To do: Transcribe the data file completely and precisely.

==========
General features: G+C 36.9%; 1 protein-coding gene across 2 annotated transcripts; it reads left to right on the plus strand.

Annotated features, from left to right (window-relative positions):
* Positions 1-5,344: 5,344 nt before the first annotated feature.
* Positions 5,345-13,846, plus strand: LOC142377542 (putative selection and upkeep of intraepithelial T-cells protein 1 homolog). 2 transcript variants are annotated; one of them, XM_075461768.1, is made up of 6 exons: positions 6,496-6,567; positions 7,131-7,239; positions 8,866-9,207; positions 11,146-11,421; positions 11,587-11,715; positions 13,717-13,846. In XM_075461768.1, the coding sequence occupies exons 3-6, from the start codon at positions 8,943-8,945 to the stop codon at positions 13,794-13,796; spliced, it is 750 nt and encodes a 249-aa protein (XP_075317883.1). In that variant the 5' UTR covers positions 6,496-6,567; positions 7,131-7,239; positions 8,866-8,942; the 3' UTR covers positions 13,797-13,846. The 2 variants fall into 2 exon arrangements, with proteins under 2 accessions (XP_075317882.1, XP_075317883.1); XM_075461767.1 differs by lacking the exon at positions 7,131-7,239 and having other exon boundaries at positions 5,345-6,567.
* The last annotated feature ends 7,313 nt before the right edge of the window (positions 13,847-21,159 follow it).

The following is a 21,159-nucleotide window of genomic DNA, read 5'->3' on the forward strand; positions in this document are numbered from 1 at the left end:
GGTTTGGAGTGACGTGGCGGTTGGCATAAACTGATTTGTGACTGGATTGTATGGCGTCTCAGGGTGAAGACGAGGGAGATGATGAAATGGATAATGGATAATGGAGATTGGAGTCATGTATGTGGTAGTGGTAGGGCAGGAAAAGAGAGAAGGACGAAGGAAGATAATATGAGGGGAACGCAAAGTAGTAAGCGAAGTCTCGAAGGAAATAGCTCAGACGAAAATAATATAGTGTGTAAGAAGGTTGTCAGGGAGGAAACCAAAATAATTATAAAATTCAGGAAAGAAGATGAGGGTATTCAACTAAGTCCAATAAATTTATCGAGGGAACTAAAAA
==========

General features: G+C 36.9%; 1 protein-coding gene across 2 annotated transcripts; it reads left to right on the plus strand.

Annotated features, from left to right (window-relative positions):
* Positions 1-5,344: 5,344 nt before the first annotated feature.
* Positions 5,345-13,846, plus strand: LOC142377542 (putative selection and upkeep of intraepithelial T-cells protein 1 homolog). 2 transcript variants are annotated; one of them, XM_075461768.1, is made up of 6 exons: positions 6,496-6,567; positions 7,131-7,239; positions 8,866-9,207; positions 11,146-11,421; positions 11,587-11,715; positions 13,717-13,846. In XM_075461768.1, the coding sequence occupies exons 3-6, from the start codon at positions 8,943-8,945 to the stop codon at positions 13,794-13,796; spliced, it is 750 nt and encodes a 249-aa protein (XP_075317883.1). In that variant the 5' UTR covers positions 6,496-6,567; positions 7,131-7,239; positions 8,866-8,942; the 3' UTR covers positions 13,797-13,846. The 2 variants fall into 2 exon arrangements, with proteins under 2 accessions (XP_075317882.1, XP_075317883.1); XM_075461767.1 differs by lacking the exon at positions 7,131-7,239 and having other exon boundaries at positions 5,345-6,567.
* The last annotated feature ends 7,313 nt before the right edge of the window (positions 13,847-21,159 follow it).

The following is a 21,159-nucleotide window of genomic DNA, read 5'->3' on the forward strand; positions in this document are numbered from 1 at the left end:
GGTTTGGAGTGACGTGGCGGTTGGCATAAACTGATTTGTGACTGGATTGTATGGCGTCTCAGGGTGAAGACGAGGGAGATGATGAAATGGATAATGGATAATGGAGATTGGAGTCATGTATGTGGTAGTGGTAGGGCAGGAAAAGAGAGAAGGACGAAGGAAGATAATATGAGGGGAACGCAAAGTAGTAAGCGAAGTCTCGAAGGAAATAGCTCAGACGAAAATAATATAGTGTGTAAGAAGGTTGTCAGGGAGGAAACCAAAATAATTATAAAATTCAGGAAAGAAGATGAGGGTATTCAACTAAGTCCAATAAATTTATCGAGGGAACTAAAAA